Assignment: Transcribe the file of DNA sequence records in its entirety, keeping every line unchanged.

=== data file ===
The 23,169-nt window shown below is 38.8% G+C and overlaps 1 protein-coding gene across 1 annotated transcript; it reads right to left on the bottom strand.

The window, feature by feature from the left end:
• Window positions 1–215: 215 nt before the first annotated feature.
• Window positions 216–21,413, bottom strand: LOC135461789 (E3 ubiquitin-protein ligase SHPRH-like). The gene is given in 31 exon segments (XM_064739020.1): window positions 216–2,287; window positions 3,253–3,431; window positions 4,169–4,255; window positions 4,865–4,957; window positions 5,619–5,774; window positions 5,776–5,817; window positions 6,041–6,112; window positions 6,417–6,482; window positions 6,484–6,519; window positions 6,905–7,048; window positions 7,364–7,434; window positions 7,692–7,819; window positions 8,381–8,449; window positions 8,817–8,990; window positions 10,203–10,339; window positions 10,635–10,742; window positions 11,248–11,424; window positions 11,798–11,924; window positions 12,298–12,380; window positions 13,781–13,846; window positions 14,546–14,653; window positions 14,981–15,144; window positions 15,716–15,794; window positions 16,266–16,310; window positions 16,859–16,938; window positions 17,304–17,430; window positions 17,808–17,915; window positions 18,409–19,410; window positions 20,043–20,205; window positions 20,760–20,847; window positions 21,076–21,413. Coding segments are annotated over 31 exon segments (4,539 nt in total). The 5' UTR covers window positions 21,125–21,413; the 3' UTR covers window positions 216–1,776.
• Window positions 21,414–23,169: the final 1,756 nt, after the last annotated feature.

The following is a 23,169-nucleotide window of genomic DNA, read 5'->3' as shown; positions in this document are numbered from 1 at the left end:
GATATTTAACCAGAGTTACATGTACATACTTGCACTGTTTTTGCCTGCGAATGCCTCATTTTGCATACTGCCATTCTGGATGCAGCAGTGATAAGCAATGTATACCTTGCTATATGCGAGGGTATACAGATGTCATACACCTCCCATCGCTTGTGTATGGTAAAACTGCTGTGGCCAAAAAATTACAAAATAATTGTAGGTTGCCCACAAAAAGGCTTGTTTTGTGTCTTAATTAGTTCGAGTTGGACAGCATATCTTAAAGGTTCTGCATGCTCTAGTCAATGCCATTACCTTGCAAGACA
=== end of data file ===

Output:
The 23,169-nt window shown below is 38.8% G+C and overlaps 1 protein-coding gene across 1 annotated transcript; it reads right to left on the bottom strand.

The window, feature by feature from the left end:
• Window positions 1–215: 215 nt before the first annotated feature.
• Window positions 216–21,413, bottom strand: LOC135461789 (E3 ubiquitin-protein ligase SHPRH-like). The gene is given in 31 exon segments (XM_064739020.1): window positions 216–2,287; window positions 3,253–3,431; window positions 4,169–4,255; window positions 4,865–4,957; window positions 5,619–5,774; window positions 5,776–5,817; window positions 6,041–6,112; window positions 6,417–6,482; window positions 6,484–6,519; window positions 6,905–7,048; window positions 7,364–7,434; window positions 7,692–7,819; window positions 8,381–8,449; window positions 8,817–8,990; window positions 10,203–10,339; window positions 10,635–10,742; window positions 11,248–11,424; window positions 11,798–11,924; window positions 12,298–12,380; window positions 13,781–13,846; window positions 14,546–14,653; window positions 14,981–15,144; window positions 15,716–15,794; window positions 16,266–16,310; window positions 16,859–16,938; window positions 17,304–17,430; window positions 17,808–17,915; window positions 18,409–19,410; window positions 20,043–20,205; window positions 20,760–20,847; window positions 21,076–21,413. Coding segments are annotated over 31 exon segments (4,539 nt in total). The 5' UTR covers window positions 21,125–21,413; the 3' UTR covers window positions 216–1,776.
• Window positions 21,414–23,169: the final 1,756 nt, after the last annotated feature.

The following is a 23,169-nucleotide window of genomic DNA, read 5'->3' as shown; positions in this document are numbered from 1 at the left end:
GATATTTAACCAGAGTTACATGTACATACTTGCACTGTTTTTGCCTGCGAATGCCTCATTTTGCATACTGCCATTCTGGATGCAGCAGTGATAAGCAATGTATACCTTGCTATATGCGAGGGTATACAGATGTCATACACCTCCCATCGCTTGTGTATGGTAAAACTGCTGTGGCCAAAAAATTACAAAATAATTGTAGGTTGCCCACAAAAAGGCTTGTTTTGTGTCTTAATTAGTTCGAGTTGGACAGCATATCTTAAAGGTTCTGCATGCTCTAGTCAATGCCATTACCTTGCAAGACA